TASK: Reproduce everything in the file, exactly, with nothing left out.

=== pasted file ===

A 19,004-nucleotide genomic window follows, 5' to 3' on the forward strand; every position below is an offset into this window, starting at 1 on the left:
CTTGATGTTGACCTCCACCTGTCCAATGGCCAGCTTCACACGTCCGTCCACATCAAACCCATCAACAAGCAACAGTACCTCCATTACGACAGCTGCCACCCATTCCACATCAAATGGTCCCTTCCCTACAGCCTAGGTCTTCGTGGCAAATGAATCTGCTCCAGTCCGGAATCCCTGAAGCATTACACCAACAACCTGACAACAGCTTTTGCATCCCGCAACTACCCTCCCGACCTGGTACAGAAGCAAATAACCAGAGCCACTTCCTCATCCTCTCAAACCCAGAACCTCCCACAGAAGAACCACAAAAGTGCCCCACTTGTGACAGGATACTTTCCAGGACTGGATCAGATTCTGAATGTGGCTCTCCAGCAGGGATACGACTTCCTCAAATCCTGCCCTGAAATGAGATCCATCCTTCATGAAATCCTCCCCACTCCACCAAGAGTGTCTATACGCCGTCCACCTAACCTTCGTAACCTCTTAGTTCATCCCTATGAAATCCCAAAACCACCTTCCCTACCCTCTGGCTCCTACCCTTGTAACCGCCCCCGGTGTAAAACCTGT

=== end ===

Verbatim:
A 19,004-nucleotide genomic window follows, 5' to 3' on the forward strand; every position below is an offset into this window, starting at 1 on the left:
CTTGATGTTGACCTCCACCTGTCCAATGGCCAGCTTCACACGTCCGTCCACATCAAACCCATCAACAAGCAACAGTACCTCCATTACGACAGCTGCCACCCATTCCACATCAAATGGTCCCTTCCCTACAGCCTAGGTCTTCGTGGCAAATGAATCTGCTCCAGTCCGGAATCCCTGAAGCATTACACCAACAACCTGACAACAGCTTTTGCATCCCGCAACTACCCTCCCGACCTGGTACAGAAGCAAATAACCAGAGCCACTTCCTCATCCTCTCAAACCCAGAACCTCCCACAGAAGAACCACAAAAGTGCCCCACTTGTGACAGGATACTTTCCAGGACTGGATCAGATTCTGAATGTGGCTCTCCAGCAGGGATACGACTTCCTCAAATCCTGCCCTGAAATGAGATCCATCCTTCATGAAATCCTCCCCACTCCACCAAGAGTGTCTATACGCCGTCCACCTAACCTTCGTAACCTCTTAGTTCATCCCTATGAAATCCCAAAACCACCTTCCCTACCCTCTGGCTCCTACCCTTGTAACCGCCCCCGGTGTAAAACCTGT